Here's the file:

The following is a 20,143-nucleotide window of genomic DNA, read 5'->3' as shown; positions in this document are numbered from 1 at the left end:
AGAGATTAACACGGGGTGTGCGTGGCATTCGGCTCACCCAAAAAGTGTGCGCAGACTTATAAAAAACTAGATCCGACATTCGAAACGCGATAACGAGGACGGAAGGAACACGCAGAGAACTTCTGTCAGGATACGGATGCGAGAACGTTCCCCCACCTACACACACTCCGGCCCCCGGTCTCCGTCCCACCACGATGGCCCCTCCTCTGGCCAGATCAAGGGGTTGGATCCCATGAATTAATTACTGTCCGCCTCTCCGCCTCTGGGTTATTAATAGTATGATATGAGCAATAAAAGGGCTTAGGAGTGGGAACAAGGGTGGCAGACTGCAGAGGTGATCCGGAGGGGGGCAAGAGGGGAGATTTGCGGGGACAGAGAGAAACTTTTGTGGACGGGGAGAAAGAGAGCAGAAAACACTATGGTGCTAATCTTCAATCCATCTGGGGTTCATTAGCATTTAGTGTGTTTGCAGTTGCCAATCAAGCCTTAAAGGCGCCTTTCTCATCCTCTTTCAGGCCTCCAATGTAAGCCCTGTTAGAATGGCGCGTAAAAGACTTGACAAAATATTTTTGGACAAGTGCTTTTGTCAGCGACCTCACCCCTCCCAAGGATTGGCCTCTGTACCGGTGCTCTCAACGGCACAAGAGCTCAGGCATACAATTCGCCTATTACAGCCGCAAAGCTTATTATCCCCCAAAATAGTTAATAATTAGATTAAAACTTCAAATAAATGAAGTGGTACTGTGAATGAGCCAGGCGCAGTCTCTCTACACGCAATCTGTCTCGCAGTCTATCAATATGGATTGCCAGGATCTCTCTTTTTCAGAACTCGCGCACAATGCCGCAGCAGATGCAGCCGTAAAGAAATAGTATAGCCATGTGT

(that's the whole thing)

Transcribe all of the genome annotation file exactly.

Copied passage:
The following is a 20,143-nucleotide window of genomic DNA, read 5'->3' as shown; positions in this document are numbered from 1 at the left end:
AGAGATTAACACGGGGTGTGCGTGGCATTCGGCTCACCCAAAAAGTGTGCGCAGACTTATAAAAAACTAGATCCGACATTCGAAACGCGATAACGAGGACGGAAGGAACACGCAGAGAACTTCTGTCAGGATACGGATGCGAGAACGTTCCCCCACCTACACACACTCCGGCCCCCGGTCTCCGTCCCACCACGATGGCCCCTCCTCTGGCCAGATCAAGGGGTTGGATCCCATGAATTAATTACTGTCCGCCTCTCCGCCTCTGGGTTATTAATAGTATGATATGAGCAATAAAAGGGCTTAGGAGTGGGAACAAGGGTGGCAGACTGCAGAGGTGATCCGGAGGGGGGCAAGAGGGGAGATTTGCGGGGACAGAGAGAAACTTTTGTGGACGGGGAGAAAGAGAGCAGAAAACACTATGGTGCTAATCTTCAATCCATCTGGGGTTCATTAGCATTTAGTGTGTTTGCAGTTGCCAATCAAGCCTTAAAGGCGCCTTTCTCATCCTCTTTCAGGCCTCCAATGTAAGCCCTGTTAGAATGGCGCGTAAAAGACTTGACAAAATATTTTTGGACAAGTGCTTTTGTCAGCGACCTCACCCCTCCCAAGGATTGGCCTCTGTACCGGTGCTCTCAACGGCACAAGAGCTCAGGCATACAATTCGCCTATTACAGCCGCAAAGCTTATTATCCCCCAAAATAGTTAATAATTAGATTAAAACTTCAAATAAATGAAGTGGTACTGTGAATGAGCCAGGCGCAGTCTCTCTACACGCAATCTGTCTCGCAGTCTATCAATATGGATTGCCAGGATCTCTCTTTTTCAGAACTCGCGCACAATGCCGCAGCAGATGCAGCCGTAAAGAAATAGTATAGCCATGTGT